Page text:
The results of AAA suppression during Operation Market Garden were 118 anti-aircraft gun emplacements destroyed and around 127 damaged. However, the cost of this was 104 aircraft lost to flak over 4,320 sorties. AAA suppression sorties, of which the Allies performed 646, cost thirty-seven aircraft. The conclusion from Market Garden was that the use of low-flying attack aircraft for AAA suppression was largely curtailed in favour of passive measures such as chaff and evasive manoeuvres. Another approach was to use artillery to suppress the flak positions before aircraft approached a target. Such measures had already been put into operation during the encirclement of Cherbourg, France, following the Operation Overlord invasion of June 1944. However, the results of the artillery-AAA suppression were mixed. That said, artillery would be used for defence suppression in other conflicts over the next sixty years, notably in the Middle East and later during Operation Desert Storm in 1992.

This joint approach was taken to the issue of flak suppression in March 1945, as the Allies began their Operation Varsity offensive to cross the Rhine at Wesel. The area was surrounded by 922 AAA gun barrels and the Allies suppression efforts saw 8,100 tons of bombs dropped on German AAA emplacements during 3,741 sorties spread over three days. Of these German AAA positions, ninety-five were attacked with 24,000 rounds of artillery though only a few hits were scored using this method. The German flak was not completely suppressed and still claimed 381 American and 160 British gliders of the airborne assault out of a total of 1,125 gliders: over 50 per cent. In addition, AAA also claimed sixteen transport aircraft and fifty-two towing planes. Despite the all-out joint offensive against the German air defences, flak had managed to exact a heavy toll on the Allies. Before the advent of the high-speed Anti-Radiation Missile, SEAD would be a mass affair which would consume large numbers of aircraft and artillery for often limited results.

Major strides were made in defeating AAA along with locating air defence radar as the curtains drew on the Second World War. However, the end of the conflict also betrayed another danger which was waiting in the wings. As the horrors visited on continental Europe by Nazi Germany were being uncovered, so were the technological advances that the Germans had made in the fields of rocketry. Londoners knew to their cost the destruction that these advancements would bring having suffered attacks from the V-1 Flying Bomb proto-cruise missiles, and later V-2 ballistic missiles. However Dr. Werner Von Braun, who led the Nazi rocket research programme, together with his scientists and an army of press-ganged slave labourers had made other key advances in the world of missiles. These included anti-shipping missiles such as the ‘Fritz-X’ but most ominously for pilots, guided anti-aircraft rockets. History tells us that German scientists had perfected the Wasserfall SAM but that Adolf Hitler’s arrogance had scoffed at the project claiming an interest only in offensive weapons, causing it to be neglected until 1943.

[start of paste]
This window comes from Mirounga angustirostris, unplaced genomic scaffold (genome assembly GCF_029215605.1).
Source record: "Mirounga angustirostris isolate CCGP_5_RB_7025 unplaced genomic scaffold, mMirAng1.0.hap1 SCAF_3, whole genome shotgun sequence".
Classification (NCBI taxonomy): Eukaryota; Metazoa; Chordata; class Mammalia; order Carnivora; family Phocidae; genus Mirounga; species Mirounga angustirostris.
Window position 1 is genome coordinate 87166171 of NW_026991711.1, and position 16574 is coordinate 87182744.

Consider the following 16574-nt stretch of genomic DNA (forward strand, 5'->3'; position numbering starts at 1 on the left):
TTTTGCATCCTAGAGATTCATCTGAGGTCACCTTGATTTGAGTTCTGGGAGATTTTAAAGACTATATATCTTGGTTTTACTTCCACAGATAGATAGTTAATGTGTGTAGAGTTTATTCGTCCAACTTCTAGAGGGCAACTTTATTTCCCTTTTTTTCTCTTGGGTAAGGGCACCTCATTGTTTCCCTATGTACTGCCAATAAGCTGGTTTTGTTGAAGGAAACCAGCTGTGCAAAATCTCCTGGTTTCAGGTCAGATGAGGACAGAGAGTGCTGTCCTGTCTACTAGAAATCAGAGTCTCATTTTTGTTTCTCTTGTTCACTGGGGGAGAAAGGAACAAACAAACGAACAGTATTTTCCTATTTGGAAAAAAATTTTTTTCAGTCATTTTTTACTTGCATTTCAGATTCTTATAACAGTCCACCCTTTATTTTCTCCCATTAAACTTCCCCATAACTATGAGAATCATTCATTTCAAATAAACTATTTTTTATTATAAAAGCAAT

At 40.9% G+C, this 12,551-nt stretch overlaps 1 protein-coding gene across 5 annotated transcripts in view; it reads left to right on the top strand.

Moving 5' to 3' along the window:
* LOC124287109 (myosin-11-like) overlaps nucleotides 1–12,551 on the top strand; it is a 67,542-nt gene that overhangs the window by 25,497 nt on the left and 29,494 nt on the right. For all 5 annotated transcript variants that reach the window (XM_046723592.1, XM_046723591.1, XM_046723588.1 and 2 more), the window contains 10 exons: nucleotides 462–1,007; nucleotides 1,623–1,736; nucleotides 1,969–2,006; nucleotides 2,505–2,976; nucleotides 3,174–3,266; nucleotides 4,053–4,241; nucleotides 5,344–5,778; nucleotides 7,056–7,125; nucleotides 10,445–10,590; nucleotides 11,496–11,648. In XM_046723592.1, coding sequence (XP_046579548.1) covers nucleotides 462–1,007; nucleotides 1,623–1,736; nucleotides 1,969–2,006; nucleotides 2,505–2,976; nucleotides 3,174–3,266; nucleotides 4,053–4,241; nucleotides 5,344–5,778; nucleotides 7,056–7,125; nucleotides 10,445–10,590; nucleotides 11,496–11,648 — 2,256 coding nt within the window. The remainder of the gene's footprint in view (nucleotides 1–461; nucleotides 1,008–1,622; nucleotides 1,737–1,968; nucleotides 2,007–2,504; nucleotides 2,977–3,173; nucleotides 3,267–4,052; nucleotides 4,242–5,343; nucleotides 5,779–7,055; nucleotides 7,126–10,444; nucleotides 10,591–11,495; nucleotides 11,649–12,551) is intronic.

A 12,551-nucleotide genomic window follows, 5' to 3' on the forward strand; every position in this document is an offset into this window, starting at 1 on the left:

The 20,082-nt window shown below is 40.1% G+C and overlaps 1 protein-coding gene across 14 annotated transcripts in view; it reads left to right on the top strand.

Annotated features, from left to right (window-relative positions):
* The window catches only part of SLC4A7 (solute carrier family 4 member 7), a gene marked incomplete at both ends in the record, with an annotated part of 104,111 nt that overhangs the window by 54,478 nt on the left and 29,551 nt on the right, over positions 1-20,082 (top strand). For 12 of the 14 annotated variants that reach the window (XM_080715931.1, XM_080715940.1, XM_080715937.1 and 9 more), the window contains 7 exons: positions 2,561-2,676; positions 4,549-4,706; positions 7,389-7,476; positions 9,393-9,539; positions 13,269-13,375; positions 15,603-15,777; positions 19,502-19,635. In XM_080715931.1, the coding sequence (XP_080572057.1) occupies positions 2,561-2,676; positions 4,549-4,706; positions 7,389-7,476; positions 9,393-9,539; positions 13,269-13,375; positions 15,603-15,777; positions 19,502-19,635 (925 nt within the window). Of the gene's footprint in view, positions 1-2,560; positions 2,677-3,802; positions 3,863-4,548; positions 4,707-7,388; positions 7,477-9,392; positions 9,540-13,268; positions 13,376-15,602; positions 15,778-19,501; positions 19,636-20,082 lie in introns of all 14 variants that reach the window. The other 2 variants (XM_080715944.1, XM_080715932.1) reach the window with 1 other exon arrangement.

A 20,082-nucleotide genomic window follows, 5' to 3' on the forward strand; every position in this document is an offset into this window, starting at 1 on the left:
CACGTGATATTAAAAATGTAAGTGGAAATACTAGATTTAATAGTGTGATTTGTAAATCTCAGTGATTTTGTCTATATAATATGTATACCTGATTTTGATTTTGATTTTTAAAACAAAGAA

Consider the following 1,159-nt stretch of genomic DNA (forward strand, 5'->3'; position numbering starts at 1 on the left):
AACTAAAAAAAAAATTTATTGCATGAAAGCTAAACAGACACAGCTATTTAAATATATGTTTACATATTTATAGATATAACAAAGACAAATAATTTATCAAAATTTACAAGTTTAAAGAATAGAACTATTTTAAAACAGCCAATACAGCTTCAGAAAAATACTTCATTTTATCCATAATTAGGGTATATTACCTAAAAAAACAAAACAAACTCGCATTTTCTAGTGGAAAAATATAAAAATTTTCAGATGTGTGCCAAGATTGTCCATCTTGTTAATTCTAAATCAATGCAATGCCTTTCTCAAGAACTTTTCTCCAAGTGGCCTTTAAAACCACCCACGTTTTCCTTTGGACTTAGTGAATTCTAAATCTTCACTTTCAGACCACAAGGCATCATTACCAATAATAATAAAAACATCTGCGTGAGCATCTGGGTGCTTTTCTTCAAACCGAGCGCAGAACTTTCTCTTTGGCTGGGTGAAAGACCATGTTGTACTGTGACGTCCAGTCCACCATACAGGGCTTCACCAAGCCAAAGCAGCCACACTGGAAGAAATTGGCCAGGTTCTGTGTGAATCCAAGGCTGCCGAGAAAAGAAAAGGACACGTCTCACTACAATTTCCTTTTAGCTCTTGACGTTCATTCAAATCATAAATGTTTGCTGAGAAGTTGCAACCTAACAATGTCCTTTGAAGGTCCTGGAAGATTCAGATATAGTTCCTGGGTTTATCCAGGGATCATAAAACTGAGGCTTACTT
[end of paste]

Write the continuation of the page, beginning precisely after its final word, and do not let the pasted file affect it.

It was in this year that the project was revived in the face of increasing Allied bombardment against Germany and the slow death of Luftwaffe air superiority. So it was that on 8 January 1944 that the Wasserfall took to the skies for a test flight. The missile was huge, standing over 25 ft (7.6 m) in height and weighing a staggering 7 tons, yet its speed was in the region of 1,600 ft (500 m) per second and it had a range of 12 miles (20 km). The weapon’s guidance system had been based on the Rheintochter SAM which had been ordered by the German Army in November 1942. The test firings of the weapon, named after the mythical maidens of the Rhine from Wagner’s Der Ring des Nibelungen opera, had begun in August 1943, making the weapon the world’s first SAM and eighty-two test firings were completed and an air-to-air version was also developed, but the weapon would never equip the Army and the project was cancelled on 6 February 1945.

Wasserfall had a radar-based guidance systems. Once in the thick of a formation of aircraft it would detonate. The logic of the weapon was not unlike the later nuclear-tipped anti-aircraft missiles such as the American MIM-14 Nike Hercules which appeared during the Cold War and was designed to use a shotgun approach by detonating a huge quantity of, in this case nuclear, explosive in the middle of a formation to destroy as many enemy bombers or incoming missile warheads as possible. Certainly, Wasserfall was far ahead of its time, but none were ever fired against Allied aircraft. Yet the importance of Wasserfall was that it demonstrated that the Surface-to-Air Missile was a viable concept. This was not lost on the United States and Soviet Union which would use captured German technical documents and German scientists to kick start the development of Cold War missile technology.

Forschungsmitarbeiter Mitch Williamson is a technical writer with an interest in military and naval affairs. He has published articles in Cross & Cockade International and Wartime magazines. He was research associate for the Bio-history Cross in the Sky, a book about Charles ‘Moth’ Eaton’s career, in collaboration with the flier’s son, Dr Charles S. Eaton. He also assisted in picture research for John Burton’s Fortnight of Infamy. Mitch is now publishing on the WWW various specialist websites combined with custom website design work. He enjoys working and supporting his local C3 Church. “Curate and Compile“
Leave a comment

Leave a Reply Cancel reply

Exit mobile version